They employ every trick to attain real power, though it is not absolute.
My work is noble, I bring investments to the country and employ people.
Beck has a tendency to employ a fascinating array of visual aids that are starting to put Jim Cramer to shame.
The French soon asked her to spy for them as well, but they quickly learned that she was technically in the employ of the Germans.
Southwick will likely employ celebrity divorce attorney Robert Kaufman, if she goes ahead with the divorce.
Ferdinand had entered the employ of this Orgon with the intentions of a Tartuffe.
We shall have to employ two men to move the heavy furniture.
She often thought that if she could but employ scrubwomen all the time, the problem would be half solved.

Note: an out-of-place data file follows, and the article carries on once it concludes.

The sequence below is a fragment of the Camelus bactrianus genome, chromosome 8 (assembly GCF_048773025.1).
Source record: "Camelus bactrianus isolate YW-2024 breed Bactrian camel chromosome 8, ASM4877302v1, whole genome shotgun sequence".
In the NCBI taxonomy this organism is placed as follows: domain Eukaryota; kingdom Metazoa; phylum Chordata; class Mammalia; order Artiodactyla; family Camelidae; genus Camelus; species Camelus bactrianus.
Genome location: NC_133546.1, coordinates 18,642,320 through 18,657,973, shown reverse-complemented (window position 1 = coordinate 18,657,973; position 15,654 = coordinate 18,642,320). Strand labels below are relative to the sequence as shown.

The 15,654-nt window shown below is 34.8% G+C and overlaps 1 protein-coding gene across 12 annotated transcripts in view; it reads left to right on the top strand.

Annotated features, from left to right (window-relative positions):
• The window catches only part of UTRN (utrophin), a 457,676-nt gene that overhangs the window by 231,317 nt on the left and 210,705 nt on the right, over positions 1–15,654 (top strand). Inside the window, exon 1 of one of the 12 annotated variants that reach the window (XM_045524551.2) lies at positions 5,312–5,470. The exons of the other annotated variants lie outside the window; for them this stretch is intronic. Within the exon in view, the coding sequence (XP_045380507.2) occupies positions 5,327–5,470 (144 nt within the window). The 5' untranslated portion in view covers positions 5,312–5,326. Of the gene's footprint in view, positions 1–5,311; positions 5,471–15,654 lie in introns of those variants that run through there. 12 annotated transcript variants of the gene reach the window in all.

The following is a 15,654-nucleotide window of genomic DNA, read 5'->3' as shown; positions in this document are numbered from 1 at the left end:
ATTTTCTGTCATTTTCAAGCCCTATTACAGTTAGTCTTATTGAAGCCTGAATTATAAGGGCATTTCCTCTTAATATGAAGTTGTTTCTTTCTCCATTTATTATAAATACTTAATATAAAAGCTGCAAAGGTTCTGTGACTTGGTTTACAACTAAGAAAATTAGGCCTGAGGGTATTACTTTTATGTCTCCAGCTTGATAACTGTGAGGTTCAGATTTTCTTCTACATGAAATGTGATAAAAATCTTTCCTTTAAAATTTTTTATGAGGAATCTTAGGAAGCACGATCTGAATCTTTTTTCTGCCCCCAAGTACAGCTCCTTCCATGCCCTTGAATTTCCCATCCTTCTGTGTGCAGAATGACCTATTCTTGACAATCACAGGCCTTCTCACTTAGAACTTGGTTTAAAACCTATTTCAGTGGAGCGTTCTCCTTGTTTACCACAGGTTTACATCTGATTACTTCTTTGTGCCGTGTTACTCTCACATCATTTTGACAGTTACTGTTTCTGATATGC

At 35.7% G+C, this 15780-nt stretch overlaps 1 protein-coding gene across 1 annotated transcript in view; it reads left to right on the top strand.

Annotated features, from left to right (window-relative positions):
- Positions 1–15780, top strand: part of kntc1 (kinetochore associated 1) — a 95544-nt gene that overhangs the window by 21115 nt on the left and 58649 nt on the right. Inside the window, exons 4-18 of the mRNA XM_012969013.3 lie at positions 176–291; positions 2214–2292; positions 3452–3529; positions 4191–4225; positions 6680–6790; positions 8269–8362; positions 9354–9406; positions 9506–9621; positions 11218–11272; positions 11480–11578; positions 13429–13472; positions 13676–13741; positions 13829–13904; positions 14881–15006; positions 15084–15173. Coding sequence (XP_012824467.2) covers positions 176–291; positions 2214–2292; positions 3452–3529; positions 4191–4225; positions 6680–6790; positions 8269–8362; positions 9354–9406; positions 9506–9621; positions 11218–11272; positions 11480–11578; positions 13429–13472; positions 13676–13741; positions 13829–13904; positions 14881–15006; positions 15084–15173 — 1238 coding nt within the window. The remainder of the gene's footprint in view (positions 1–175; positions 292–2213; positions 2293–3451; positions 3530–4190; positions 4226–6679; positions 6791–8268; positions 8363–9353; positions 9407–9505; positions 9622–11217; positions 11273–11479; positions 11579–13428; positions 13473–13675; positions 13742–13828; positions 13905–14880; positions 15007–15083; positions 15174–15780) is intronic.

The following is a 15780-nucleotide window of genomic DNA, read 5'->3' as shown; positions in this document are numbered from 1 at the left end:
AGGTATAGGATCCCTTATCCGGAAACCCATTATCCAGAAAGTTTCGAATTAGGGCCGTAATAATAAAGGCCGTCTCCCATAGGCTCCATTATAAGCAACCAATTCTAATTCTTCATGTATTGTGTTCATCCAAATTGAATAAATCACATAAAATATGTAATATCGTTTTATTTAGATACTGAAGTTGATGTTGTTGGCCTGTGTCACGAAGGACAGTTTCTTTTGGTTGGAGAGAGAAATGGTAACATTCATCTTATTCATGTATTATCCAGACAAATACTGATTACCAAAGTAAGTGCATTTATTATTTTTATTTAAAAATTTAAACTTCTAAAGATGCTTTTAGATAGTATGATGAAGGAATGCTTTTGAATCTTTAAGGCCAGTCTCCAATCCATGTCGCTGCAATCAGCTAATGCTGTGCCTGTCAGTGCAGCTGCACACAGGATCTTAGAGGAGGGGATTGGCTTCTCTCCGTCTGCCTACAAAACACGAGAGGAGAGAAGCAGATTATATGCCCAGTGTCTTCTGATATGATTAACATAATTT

How are they to employ the day, or what inducement have they to employ it, in recruiting their stock of health?
The first thought of Frederick evidently was that Voltaire had really been a spy in the employ of the French government.
early 15c., from Middle French employer, from Old French emploiier (12c.) "make use of, apply; increase; entangle; devote," from Latin implicare "enfold, involve, be connected with," from in- (see in- (2)) + plicare "to fold" (see ply (v.1)).
Sense of "hire, engage" first recorded in English 1580s, from "involve in a particular purpose," a sense which arose in Late Latin. Related: Employed; employing. The noun is 1660s, from French emploi. Imply, which is the same word, retains more of the original sense.